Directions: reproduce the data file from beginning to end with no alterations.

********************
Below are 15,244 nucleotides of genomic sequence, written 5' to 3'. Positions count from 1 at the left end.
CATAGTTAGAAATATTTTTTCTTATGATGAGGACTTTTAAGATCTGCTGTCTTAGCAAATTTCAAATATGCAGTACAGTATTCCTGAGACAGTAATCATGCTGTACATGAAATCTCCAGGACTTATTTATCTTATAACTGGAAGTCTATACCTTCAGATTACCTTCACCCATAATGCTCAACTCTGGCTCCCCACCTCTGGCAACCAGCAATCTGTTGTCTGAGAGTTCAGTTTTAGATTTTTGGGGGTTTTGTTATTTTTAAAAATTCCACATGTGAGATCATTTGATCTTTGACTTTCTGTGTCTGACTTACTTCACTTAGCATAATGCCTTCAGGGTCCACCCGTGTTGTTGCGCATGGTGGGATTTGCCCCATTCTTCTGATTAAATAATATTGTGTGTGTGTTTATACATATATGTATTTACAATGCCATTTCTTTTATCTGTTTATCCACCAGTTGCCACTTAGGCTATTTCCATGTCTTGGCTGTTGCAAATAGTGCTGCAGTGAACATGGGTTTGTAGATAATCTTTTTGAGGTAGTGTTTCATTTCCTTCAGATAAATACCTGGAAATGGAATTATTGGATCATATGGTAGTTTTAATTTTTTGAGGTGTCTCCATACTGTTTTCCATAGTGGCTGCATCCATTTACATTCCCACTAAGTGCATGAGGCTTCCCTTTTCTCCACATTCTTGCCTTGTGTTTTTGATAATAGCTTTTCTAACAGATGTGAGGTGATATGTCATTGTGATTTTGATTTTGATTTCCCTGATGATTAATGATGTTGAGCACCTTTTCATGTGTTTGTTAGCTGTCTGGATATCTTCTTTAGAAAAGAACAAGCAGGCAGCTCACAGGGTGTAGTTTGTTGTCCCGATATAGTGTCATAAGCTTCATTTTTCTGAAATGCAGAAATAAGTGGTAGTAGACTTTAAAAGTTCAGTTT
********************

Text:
Below are 15,244 nucleotides of genomic sequence, written 5' to 3'. Positions count from 1 at the left end.
CATAGTTAGAAATATTTTTTCTTATGATGAGGACTTTTAAGATCTGCTGTCTTAGCAAATTTCAAATATGCAGTACAGTATTCCTGAGACAGTAATCATGCTGTACATGAAATCTCCAGGACTTATTTATCTTATAACTGGAAGTCTATACCTTCAGATTACCTTCACCCATAATGCTCAACTCTGGCTCCCCACCTCTGGCAACCAGCAATCTGTTGTCTGAGAGTTCAGTTTTAGATTTTTGGGGGTTTTGTTATTTTTAAAAATTCCACATGTGAGATCATTTGATCTTTGACTTTCTGTGTCTGACTTACTTCACTTAGCATAATGCCTTCAGGGTCCACCCGTGTTGTTGCGCATGGTGGGATTTGCCCCATTCTTCTGATTAAATAATATTGTGTGTGTGTTTATACATATATGTATTTACAATGCCATTTCTTTTATCTGTTTATCCACCAGTTGCCACTTAGGCTATTTCCATGTCTTGGCTGTTGCAAATAGTGCTGCAGTGAACATGGGTTTGTAGATAATCTTTTTGAGGTAGTGTTTCATTTCCTTCAGATAAATACCTGGAAATGGAATTATTGGATCATATGGTAGTTTTAATTTTTTGAGGTGTCTCCATACTGTTTTCCATAGTGGCTGCATCCATTTACATTCCCACTAAGTGCATGAGGCTTCCCTTTTCTCCACATTCTTGCCTTGTGTTTTTGATAATAGCTTTTCTAACAGATGTGAGGTGATATGTCATTGTGATTTTGATTTTGATTTCCCTGATGATTAATGATGTTGAGCACCTTTTCATGTGTTTGTTAGCTGTCTGGATATCTTCTTTAGAAAAGAACAAGCAGGCAGCTCACAGGGTGTAGTTTGTTGTCCCGATATAGTGTCATAAGCTTCATTTTTCTGAAATGCAGAAATAAGTGGTAGTAGACTTTAAAAGTTCAGTTT